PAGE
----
Body parts and brains from gruesome Nazi experiments discovered

Body parts and brains from gruesome Nazi experiments discovered
The horrors of the Holocaust are continuing to seep into the present. A Munich research institute has discovered jars containing body parts and the brains of human victims from gruesome experiments carried out at concentration camps.

The Max Planck Psychiatric Institute made the grim discovery during renovations last year but have only released details this week, reported Arutz Sheva.

The samples were used by Nazi neuroscientist Julius Hallervorden who performed much of his research on the brains of executed prisoners from concentration camps including Auschwitz.

"We are embarrassed by these findings, and the blemish of their discovery in the archives,” the institute said in a statement. “We will update the public with any further information that comes to light with complete transparency."

A committee has been formed to identify the victims with the goal of bringing them to a mass grave with previously discovered samples. The process could take months if not years according to the institute.

Hallervorden was head of the neuropathology department at the Kaiser Wilhelm Institute during World War II and admitted during the Nuremberg trials that he accepted human samples from concentration camps.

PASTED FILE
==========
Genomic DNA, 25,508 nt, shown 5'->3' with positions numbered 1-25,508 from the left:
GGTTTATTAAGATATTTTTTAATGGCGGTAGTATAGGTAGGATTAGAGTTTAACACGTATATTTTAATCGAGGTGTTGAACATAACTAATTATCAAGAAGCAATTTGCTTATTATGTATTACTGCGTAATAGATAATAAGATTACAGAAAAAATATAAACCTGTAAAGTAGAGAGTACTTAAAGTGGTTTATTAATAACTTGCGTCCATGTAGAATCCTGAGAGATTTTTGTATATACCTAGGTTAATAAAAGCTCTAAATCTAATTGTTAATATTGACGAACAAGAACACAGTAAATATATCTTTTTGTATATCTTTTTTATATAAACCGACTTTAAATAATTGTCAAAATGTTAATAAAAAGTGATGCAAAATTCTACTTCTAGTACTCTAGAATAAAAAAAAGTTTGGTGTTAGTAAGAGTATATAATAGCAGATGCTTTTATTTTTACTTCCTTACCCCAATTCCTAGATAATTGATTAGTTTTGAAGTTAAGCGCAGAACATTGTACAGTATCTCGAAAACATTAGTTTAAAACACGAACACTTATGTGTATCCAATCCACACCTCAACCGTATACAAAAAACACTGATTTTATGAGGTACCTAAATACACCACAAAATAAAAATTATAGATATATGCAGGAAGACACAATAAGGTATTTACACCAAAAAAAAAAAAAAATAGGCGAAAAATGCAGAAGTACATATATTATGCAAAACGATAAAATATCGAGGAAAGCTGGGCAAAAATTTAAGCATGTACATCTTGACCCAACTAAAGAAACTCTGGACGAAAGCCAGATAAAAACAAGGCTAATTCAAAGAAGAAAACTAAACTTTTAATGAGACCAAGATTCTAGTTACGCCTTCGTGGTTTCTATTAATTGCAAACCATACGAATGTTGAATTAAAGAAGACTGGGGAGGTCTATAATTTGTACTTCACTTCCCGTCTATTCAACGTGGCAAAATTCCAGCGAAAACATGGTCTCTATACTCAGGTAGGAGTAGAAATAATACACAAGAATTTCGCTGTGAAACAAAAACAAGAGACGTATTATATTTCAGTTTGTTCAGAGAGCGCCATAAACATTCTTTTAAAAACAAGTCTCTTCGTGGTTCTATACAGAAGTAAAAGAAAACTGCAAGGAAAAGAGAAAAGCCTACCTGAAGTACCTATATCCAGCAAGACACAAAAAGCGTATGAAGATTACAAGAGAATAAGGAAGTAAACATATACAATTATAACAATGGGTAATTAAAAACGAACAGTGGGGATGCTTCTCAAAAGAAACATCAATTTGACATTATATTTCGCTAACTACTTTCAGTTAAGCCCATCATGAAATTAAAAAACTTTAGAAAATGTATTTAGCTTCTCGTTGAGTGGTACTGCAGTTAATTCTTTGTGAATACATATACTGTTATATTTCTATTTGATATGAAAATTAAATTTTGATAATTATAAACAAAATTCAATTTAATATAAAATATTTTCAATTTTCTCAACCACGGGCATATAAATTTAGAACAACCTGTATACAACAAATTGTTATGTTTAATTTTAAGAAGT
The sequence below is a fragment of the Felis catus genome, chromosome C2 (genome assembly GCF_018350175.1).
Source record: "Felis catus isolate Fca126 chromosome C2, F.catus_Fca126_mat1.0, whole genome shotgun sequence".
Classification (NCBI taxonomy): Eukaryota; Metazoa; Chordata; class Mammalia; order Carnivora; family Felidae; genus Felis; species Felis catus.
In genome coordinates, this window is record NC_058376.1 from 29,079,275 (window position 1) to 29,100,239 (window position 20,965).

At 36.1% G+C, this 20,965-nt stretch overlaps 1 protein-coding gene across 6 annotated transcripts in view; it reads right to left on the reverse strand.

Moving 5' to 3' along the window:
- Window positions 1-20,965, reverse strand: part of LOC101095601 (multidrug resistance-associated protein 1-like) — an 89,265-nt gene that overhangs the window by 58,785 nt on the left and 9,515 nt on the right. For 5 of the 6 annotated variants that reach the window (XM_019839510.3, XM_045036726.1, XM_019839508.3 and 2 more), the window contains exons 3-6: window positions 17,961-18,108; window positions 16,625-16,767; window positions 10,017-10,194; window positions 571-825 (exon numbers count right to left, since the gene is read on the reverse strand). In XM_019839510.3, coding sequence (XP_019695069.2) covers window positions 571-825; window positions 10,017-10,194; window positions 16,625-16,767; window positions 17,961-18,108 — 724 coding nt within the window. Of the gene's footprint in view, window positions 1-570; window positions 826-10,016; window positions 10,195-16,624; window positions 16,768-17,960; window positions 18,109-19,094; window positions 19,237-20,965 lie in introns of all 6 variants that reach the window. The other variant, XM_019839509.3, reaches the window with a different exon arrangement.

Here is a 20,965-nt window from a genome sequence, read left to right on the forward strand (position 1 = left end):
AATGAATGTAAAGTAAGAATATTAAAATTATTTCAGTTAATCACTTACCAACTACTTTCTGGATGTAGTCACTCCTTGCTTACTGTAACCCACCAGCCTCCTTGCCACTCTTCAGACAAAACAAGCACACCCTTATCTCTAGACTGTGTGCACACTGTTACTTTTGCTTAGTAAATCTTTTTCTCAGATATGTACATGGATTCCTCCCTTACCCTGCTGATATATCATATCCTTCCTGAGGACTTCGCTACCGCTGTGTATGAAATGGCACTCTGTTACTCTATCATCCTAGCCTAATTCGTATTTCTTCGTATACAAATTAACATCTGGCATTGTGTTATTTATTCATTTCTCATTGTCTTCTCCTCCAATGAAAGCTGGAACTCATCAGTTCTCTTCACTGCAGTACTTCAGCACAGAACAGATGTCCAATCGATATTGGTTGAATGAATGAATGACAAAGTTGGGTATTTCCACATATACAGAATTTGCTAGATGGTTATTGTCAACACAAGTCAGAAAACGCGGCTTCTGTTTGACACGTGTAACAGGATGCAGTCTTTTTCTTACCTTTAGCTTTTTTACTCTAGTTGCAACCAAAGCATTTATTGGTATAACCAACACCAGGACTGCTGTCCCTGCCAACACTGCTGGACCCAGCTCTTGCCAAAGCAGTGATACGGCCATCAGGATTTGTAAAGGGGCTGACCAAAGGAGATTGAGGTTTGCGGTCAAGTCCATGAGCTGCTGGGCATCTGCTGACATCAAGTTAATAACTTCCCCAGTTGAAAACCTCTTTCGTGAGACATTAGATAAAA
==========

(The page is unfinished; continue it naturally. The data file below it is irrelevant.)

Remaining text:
“Those brains offered wonderful material, of mentally poor, deformities and early children's diseases. Of course I accepted the brains. It really wasn't my concern where they came from and how they were brought to me” he told the trial.

The institute received parts from the notorious Nazi “Angel of Death” Josef Mengele. Operating out of the Auschwitz camp Mengele was known for his gruesome experiments on both adults and children without anaesthesia.

He would inject children directly in the eye balls in an attempt to dye their pupils blue and was known to have a fascination with twins, thousands of whom died during studies which he was dissecting them out of curiosity. In one night he killed 14 sets of twins in order to study them.

Through his research, Hallervorden, along with fellow Nazi Hugo Spatz, would discover pantothenate kinase-associated neurodegeneration, a degenerative disease of the brain. The disease was originally called Hallervorden–Spatz syndrome until the ethics of its discovery were revealed.